Pirates' Morton will start season on DL
Pirates pitcher Charlie Morton will start the year on the disabled list and pitch a simulated game April 4 in Bradenton, Fla.
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BRADENTON, Fla. -- As smoothly as Charlie Morton's rehabilitation has gone this offseason, he will not start the season on the active roster.
The Pirates will place Morton on the 15-day disabled list, general manager Neal Huntington said Thursday, so Morton can increase his pitch count and start at least two more games before returning to the Pirates.
"For him to be where he is is a tremendous credit to Charlie," Huntington said. "We feel like [he's] just not quite ready to go."
Morton will start a simulated game April 4 in Bradenton. He will join the Pirates for opening day in Pittsburgh and then is scheduled to make a rehabilitation start April 9 with Class AAA Indianapolis.
If all goes well, Morton will return to the rotation April 14, the first day he can come off the DL, in San Francisco against the Giants. The Pirates don't need a fifth starter until that day because of scheduled days off April 6 and April 9.
"I didn't really expect to be in the rotation unless I was pitching really, really, really well," Morton said. "[Wednesday] night I didn't pitch all that great. I don't fault them for the decision where they think I might need a little bit of extra time."
Morton had surgery October 10 to repair a torn labrum in his left hip. He experienced no setbacks during the spring, but trailed the rest of the starters by about a week in his throwing program. He allowed six runs on eight hits in five innings Wednesday, his most recent Grapefruit League start, and threw only 76 pitches. Huntington said he would ideally reach 100 pitches before joining the active roster.
The Pirates reassigned right-hander Ryota Igarashi, catcher/infielder Jake Fox, infielder Nick Evans and catcher Eric Fryer to minor league camp Thursday. They have 30 active players in camp and must reduce that number to 25 before April 5.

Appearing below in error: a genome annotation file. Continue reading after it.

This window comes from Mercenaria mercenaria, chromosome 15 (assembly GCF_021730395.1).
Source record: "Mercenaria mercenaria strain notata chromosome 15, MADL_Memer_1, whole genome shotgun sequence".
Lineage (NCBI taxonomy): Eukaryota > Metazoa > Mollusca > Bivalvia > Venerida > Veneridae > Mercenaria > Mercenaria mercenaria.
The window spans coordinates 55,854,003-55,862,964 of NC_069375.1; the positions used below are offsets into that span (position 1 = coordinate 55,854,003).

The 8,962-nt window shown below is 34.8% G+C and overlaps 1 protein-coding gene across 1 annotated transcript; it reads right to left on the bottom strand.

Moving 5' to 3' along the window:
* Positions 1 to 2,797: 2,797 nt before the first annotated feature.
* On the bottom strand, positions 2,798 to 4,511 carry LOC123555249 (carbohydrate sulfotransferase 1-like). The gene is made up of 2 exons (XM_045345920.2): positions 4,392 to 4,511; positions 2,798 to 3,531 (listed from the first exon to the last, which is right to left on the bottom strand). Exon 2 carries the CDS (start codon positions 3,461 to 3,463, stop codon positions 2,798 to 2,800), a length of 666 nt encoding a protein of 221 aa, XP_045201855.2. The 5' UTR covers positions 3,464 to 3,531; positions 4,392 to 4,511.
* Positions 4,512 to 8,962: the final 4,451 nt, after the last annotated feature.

Igarashi, 32, allowed nine runs in 91/3 innings this spring.
"I did everything I could have done," Igarashi said in Japanese, with Latin American strength and conditioning coordinator Kiyoshi Momose translating. "The results weren't there."
Fox hit .269 (7 for 26) this spring.
"We had some guys that we felt were more versatile, that were a little better defensively, that we liked similarly with the bat, that are still in camp and still in competition," Huntington said.
Fryer, who hit .318 this spring, will be the everyday catcher for Indianapolis, Huntington said. Evans had three hits in 27 at-bats in spring training. All four are expected to stay in the organization, though Huntington said they would allow Igarashi to leave if he received another opportunity.
Starting Morton on the DL gives the Pirates some options as they remove the final five members from their roster. Because they need only four starters until Morton returns, they can keep an extra hitter on the bench or carry eight relievers, two scenarios Huntington said the club was considering. Yamaico Navarro, Matt Hague and Josh Harrison remain in tight competition for the final bench spot, though all three could make the team if the Pirates choose to carry seven relievers.
The Pirates also have to clear a spot on the 40-man roster for non-roster invitee Juan Cruz, who all but secured himself a spot in the bullpen with a solid spring campaign. When asked about a possible 40-man move, Huntington said the move would take place today.
The Pirates will not clear a 40-man spot by putting A.J. Burnett on the 60-day DL, Huntington said. The Pirates cannot place someone on the 60-day DL retroactively, so adding Burnett would keep him out until early June. He has progressed well after surgery to repair a fractured orbital bone beneath his right eye and could return on the earlier side of the two- to three-month timetable given after his surgery March 2.
James McDonald could not locate the strike zone early in Thursday's game.
Once he did, he also located the Minnesota Twins' bats.
McDonald allowed 10 earned runs and seven walks in 32/3 innings in an 11-6 loss to the Twins at McKechnie Field. He also hit Danny Valencia in the back of the head.
"I battled but left my ball up in the zone," McDonald said. "It was just a bad day for me."
McDonald allowed two home runs. He threw good breaking pitches at times and said those were the bright spot of the day.
"He needed to find a way to make an adjustment out there," manager Clint Hurdle said. "He did at times."
First Published March 30, 2012 12:00 am